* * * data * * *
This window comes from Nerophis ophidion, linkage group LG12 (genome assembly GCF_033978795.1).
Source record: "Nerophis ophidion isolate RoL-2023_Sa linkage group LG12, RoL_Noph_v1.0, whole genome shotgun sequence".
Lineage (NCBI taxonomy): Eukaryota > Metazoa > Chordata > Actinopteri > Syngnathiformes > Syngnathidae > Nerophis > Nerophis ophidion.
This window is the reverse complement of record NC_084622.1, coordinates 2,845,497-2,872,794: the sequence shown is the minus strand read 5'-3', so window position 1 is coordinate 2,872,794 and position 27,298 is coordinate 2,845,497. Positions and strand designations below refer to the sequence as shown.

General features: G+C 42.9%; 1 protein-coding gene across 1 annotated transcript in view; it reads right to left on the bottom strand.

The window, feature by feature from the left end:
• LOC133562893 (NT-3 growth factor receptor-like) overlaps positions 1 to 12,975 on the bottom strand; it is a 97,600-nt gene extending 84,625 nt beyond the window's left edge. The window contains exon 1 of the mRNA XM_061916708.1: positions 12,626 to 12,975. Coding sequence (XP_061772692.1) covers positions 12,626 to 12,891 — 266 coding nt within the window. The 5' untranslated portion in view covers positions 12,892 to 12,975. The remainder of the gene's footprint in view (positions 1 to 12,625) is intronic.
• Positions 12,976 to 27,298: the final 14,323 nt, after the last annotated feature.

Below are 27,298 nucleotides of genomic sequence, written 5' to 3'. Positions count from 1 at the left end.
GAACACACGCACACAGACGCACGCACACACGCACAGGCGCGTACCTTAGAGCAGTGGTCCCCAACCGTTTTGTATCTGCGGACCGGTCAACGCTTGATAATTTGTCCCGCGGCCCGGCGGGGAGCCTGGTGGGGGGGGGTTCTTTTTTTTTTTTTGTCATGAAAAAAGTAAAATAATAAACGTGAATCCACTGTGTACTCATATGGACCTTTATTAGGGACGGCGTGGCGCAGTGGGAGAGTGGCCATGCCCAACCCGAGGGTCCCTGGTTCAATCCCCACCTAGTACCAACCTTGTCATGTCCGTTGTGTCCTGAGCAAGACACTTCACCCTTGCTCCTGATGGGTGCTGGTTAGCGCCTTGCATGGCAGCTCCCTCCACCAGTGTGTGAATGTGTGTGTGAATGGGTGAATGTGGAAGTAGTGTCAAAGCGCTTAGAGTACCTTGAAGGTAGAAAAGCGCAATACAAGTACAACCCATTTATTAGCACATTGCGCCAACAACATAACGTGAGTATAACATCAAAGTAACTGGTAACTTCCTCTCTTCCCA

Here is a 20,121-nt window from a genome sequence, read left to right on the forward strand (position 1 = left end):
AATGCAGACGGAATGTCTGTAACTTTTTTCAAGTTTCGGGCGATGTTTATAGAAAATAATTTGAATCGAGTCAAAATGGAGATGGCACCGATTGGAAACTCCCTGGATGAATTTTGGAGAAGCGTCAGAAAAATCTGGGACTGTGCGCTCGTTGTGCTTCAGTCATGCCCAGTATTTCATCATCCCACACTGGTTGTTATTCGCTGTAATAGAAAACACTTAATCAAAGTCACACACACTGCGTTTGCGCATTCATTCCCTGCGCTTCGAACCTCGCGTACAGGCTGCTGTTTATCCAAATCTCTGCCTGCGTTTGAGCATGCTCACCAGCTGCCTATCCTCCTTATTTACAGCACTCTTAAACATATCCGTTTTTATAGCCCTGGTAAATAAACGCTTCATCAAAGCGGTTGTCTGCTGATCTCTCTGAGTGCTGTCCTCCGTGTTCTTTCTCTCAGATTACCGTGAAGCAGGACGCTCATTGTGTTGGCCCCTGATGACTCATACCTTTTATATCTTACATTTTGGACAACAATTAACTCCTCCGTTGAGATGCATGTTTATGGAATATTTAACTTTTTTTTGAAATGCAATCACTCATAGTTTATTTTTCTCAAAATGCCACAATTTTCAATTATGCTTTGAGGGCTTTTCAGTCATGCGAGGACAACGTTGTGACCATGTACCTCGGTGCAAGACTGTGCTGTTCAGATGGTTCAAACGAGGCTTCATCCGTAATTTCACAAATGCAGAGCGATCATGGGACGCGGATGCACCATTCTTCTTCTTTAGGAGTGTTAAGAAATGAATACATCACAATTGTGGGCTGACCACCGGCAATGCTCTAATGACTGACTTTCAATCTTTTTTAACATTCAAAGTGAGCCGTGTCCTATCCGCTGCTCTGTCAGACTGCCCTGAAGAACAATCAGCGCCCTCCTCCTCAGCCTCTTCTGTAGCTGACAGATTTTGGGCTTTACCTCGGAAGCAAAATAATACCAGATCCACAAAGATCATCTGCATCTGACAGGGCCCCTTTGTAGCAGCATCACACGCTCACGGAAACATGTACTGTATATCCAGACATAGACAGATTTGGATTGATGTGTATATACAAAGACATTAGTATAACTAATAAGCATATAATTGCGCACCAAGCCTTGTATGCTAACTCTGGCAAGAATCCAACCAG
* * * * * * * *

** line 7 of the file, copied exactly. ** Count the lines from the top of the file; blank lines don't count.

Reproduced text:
• LOC133562893 (NT-3 growth factor receptor-like) overlaps positions 1 to 12,975 on the bottom strand; it is a 97,600-nt gene extending 84,625 nt beyond the window's left edge. The window contains exon 1 of the mRNA XM_061916708.1: positions 12,626 to 12,975. Coding sequence (XP_061772692.1) covers positions 12,626 to 12,891 — 266 coding nt within the window. The 5' untranslated portion in view covers positions 12,892 to 12,975. The remainder of the gene's footprint in view (positions 1 to 12,625) is intronic.